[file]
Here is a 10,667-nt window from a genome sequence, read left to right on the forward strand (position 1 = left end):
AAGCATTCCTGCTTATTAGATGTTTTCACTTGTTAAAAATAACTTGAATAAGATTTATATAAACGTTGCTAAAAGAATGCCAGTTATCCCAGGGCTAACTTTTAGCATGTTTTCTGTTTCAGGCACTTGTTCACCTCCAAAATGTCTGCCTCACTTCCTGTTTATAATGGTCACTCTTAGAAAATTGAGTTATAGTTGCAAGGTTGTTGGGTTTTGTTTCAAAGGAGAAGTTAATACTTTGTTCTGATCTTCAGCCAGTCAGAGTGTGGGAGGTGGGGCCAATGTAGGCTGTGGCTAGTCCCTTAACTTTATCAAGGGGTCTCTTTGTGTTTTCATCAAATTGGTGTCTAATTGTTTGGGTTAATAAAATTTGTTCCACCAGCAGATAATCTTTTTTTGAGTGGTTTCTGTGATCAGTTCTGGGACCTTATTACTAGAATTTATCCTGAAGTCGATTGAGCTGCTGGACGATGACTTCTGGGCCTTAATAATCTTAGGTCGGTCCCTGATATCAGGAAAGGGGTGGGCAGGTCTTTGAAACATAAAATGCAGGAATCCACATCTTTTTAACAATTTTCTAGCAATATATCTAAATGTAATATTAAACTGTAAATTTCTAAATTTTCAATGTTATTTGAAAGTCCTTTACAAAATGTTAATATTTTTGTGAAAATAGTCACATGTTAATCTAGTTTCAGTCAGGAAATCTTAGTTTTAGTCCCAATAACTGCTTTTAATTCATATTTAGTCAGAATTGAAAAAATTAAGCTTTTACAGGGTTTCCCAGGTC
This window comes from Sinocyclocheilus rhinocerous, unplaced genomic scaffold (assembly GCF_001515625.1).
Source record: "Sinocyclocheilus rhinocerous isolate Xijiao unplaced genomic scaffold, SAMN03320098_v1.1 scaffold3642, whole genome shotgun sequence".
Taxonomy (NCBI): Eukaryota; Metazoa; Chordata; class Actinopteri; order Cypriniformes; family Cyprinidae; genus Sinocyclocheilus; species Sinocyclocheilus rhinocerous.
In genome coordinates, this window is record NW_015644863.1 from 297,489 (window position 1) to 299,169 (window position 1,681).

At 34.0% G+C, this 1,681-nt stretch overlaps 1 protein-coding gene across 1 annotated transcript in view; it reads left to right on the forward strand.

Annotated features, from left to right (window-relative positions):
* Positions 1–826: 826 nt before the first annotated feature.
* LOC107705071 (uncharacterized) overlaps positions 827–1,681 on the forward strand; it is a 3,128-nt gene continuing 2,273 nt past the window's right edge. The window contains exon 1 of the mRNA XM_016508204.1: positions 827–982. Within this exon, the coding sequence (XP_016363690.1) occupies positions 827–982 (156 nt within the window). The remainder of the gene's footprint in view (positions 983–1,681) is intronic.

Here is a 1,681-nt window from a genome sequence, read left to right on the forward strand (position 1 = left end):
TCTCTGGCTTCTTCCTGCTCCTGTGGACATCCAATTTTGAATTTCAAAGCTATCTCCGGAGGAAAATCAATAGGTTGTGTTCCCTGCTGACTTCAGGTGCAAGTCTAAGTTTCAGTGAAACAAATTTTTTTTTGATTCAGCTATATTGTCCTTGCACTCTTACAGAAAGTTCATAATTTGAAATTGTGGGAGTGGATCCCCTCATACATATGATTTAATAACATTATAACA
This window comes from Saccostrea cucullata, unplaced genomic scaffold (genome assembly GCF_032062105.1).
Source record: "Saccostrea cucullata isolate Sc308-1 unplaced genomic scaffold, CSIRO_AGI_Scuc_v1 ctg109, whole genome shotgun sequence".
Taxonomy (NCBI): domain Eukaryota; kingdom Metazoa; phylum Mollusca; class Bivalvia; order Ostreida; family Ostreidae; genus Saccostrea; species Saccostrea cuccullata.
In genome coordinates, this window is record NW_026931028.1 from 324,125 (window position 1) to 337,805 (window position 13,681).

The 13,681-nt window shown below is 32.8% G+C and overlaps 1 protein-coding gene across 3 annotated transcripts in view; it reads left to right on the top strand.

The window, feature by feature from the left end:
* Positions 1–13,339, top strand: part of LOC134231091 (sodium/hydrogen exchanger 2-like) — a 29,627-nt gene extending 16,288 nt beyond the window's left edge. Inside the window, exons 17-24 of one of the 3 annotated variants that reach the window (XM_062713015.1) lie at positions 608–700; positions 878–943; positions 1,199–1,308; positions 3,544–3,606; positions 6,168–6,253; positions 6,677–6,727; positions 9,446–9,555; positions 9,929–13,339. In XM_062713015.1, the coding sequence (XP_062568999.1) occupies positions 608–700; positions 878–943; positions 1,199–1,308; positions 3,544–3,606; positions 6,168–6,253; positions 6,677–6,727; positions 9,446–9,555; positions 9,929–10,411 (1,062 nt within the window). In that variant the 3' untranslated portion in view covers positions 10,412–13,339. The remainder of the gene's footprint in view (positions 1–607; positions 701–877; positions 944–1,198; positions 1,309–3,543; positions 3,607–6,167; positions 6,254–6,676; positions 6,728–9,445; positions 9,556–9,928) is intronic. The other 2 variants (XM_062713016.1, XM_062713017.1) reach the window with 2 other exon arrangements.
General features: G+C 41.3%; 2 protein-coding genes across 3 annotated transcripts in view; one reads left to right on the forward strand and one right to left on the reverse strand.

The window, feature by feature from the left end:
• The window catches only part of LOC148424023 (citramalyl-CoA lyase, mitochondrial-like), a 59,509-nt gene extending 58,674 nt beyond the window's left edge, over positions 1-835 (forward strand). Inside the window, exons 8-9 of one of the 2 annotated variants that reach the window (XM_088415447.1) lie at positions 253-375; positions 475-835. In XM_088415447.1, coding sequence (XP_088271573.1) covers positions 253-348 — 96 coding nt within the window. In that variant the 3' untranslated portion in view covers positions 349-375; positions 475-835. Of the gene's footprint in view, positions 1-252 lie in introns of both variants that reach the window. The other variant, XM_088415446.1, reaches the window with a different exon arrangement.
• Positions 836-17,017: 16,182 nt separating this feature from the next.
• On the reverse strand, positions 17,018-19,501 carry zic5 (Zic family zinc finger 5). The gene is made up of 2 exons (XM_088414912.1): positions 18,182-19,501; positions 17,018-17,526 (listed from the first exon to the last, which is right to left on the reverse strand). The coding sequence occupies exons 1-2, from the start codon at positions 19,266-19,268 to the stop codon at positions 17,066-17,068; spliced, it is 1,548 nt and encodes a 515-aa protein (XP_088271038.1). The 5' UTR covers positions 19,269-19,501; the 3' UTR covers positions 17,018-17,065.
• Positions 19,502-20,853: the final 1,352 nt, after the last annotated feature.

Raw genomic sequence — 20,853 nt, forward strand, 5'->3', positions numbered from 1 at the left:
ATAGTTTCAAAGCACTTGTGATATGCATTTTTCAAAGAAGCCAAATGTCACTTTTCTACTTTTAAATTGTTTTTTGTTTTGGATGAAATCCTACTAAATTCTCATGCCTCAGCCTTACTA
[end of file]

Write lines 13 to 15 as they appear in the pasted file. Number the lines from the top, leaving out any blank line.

This window comes from Saccostrea cucullata, unplaced genomic scaffold (genome assembly GCF_032062105.1).
Source record: "Saccostrea cucullata isolate Sc308-1 unplaced genomic scaffold, CSIRO_AGI_Scuc_v1 ctg109, whole genome shotgun sequence".
Taxonomy (NCBI): domain Eukaryota; kingdom Metazoa; phylum Mollusca; class Bivalvia; order Ostreida; family Ostreidae; genus Saccostrea; species Saccostrea cuccullata.